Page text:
29. 4 out of 5

    Jonathan

    This is the kind of book that entered my bones as a reader, seeping in from day one. It was almost like the first time I watched the opening scene of Brokeback Mountain, with the music and shot of the truck's headlights, and I knew before seeing any characters that it was going to be a great film. I've tried not to reveal too much plot here. The story concerns a young couple, Muriel and Lee who have moved from Kansas to San Diego, and are awaiting the arrival of Lee's brother Julius. Both the bro This is the kind of book that entered my bones as a reader, seeping in from day one. It was almost like the first time I watched the opening scene of Brokeback Mountain, with the music and shot of the truck's headlights, and I knew before seeing any characters that it was going to be a great film. I've tried not to reveal too much plot here. The story concerns a young couple, Muriel and Lee who have moved from Kansas to San Diego, and are awaiting the arrival of Lee's brother Julius. Both the brothers have recently been in the Korean War, but due to an incident, Julius had to remain longer in service than Lee. Muriel works in a diner frequented by horse racing gamblers. Instead of going to be with his brother and sister-in-law, Julius ends up in Las Vegas. The plot focuses on Muriel and Julius as each searches for a way to live the lives they want to live. We know that Julius is gay from the outset, and that Muriel has secrets. Julius's story takes him from Las Vegas to Muriel's and Lee's place and then away again, while Muriel is on a journey of personal discovery that involves both an introduction to the local Del Mar racetrack and an understanding that her marriage is not all she wants out of life. The writing is serious, with only a few comic asides, but it reflects the nature of the plot and the lives of the characters who have to hide their true selves from most people, apart from those who like themselves are mostly living double-lives. This is post-Korean War, but also the time of frequent bomb tests in the Nevada desert, and the paranoia that has gripped the nation (world?) over the successful launch of the Russian Sputnik satellite, all of which add to the sober feel of the book. There aren't many books I would compare with John Steinbeck's grander novels, but there is something about On Swift Horses, that would make me recommend it to anyone who enjoys him.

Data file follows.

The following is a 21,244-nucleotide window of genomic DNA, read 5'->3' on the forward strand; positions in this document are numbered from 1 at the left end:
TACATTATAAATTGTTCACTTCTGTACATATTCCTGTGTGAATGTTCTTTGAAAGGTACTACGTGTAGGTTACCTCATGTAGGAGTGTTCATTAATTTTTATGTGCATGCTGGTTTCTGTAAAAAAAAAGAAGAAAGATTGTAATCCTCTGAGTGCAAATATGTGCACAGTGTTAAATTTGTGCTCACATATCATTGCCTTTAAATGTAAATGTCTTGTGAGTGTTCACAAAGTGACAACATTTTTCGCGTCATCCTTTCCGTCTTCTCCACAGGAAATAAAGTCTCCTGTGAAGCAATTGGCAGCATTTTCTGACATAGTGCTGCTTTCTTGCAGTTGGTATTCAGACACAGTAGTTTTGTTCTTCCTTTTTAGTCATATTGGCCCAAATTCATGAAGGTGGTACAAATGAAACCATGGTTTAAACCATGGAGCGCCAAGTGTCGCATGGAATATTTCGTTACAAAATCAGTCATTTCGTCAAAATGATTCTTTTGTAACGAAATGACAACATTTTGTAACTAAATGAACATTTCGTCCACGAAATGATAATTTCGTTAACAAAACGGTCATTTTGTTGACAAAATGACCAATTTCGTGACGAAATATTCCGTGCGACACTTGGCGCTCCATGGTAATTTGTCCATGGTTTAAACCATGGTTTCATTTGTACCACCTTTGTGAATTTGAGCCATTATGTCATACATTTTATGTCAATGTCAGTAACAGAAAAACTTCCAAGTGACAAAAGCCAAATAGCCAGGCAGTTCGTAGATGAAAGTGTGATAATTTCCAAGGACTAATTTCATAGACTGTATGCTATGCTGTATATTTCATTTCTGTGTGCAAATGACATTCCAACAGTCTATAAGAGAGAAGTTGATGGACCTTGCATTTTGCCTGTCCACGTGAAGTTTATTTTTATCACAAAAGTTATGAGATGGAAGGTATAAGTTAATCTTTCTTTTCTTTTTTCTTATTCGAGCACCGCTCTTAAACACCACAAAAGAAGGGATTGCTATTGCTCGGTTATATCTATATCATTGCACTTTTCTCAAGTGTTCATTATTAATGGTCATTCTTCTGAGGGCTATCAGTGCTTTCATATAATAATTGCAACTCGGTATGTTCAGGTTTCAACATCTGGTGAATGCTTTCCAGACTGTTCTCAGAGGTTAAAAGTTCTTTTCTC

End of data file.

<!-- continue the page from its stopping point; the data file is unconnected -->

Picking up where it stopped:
30. 5 out of 5

    Marisa Turpin

    I finished this book last night. It took a little longer for me to read than usual even though it was only 306 pages long. I found myself stopping to look up words, such as "aporetic," "penumbral," "consanguinity." I always felt like I had an impressive vocabulary, but Ms. Pufahl definitely has me beat! I often complain when fish tastes "too fishy," and at times I did find this book too "wordy." The author could definitely go on and on about things in detail. (Sometimes I was enamored and quite I finished this book last night. It took a little longer for me to read than usual even though it was only 306 pages long. I found myself stopping to look up words, such as "aporetic," "penumbral," "consanguinity." I always felt like I had an impressive vocabulary, but Ms. Pufahl definitely has me beat! I often complain when fish tastes "too fishy," and at times I did find this book too "wordy." The author could definitely go on and on about things in detail. (Sometimes I was enamored and quite enjoyed this, but other times it was like my "too fishy" fish).